Brian Trenchard-Smith was a staple filmmaker of the aggressive and violent Ozploitation movement in Australia during the early 1970s and late 1980s. Dead End Drive-In trapped a young couple inside a dystopic era drive-in theater with no way out. Turkey Shoot collected an assortment of supposed rule benders in need of behavior modifications and reeducation in one of many labor camps during a totalitarian future trying to clean the land of social deviants.
Both films present outlandish characters and situations, and play somewhat like Troma films, but on steroids. Dead End Drive-In had a mixed assortment of strange people similar to the gang of cretins in Lloyd Kaufman's classic Class of Nuke 'Em High. And with what seem to be slightly bigger budgets, the Aussie exploitation films are able to grab a few names, like Olivia Hussey for Turkey Shoot.
Turkey Shoot surely reigns as the more infamous title of the two Trenchard-Smith films. The film is a twisted version of The Most Dangerous game, with five prisoners being selected to be part of a special hunt. What keeps this version of the classic story from being another formulaic reproduction is the whole manner of the hunt, and the weapons that go along with it. And you can't forget the brutality.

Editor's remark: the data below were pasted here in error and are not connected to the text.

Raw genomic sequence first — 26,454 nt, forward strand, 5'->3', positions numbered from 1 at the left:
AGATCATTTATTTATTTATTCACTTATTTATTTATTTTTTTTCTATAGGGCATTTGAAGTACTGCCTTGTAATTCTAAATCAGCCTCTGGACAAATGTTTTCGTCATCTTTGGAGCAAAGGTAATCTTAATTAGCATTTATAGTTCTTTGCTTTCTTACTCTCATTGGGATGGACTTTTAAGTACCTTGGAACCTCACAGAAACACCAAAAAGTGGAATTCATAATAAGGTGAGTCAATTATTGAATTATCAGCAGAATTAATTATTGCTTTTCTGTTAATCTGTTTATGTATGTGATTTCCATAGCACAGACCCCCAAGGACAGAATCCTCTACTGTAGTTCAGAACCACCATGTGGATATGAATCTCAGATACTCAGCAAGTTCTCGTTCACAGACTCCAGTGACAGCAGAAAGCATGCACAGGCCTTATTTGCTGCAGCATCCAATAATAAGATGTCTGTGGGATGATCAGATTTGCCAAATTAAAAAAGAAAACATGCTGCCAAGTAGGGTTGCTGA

A slimy redhead gets himself hunted by a suave hunter driving some kind of bulldozer accompanied by a cannibalistic sideshow freak he managed to pick up on the way there. A blond bombshell is being tracked down by a horse-riding woman complete with bow and a few various types of arrows. I think you get the idea.
Blood and guts abound, Turkey Shoot really doesn't stop short of providing memorable kills. The film also does serve as a genuine reminder of prison abuse and punishment, with some sadistic and disturbing prison sequences. Turkey Shoot isn't all serious, but Dead End Drive-In certainly provides more schlocky humor than the sadistic hunting film does.
Now, these are the only two Trenchard-Smith films I've seen, but all first reaction leads me to wanting more and more. Who knows what other films by one of the better Ozploitation filmmakers have to offer, but I know I want to take a look.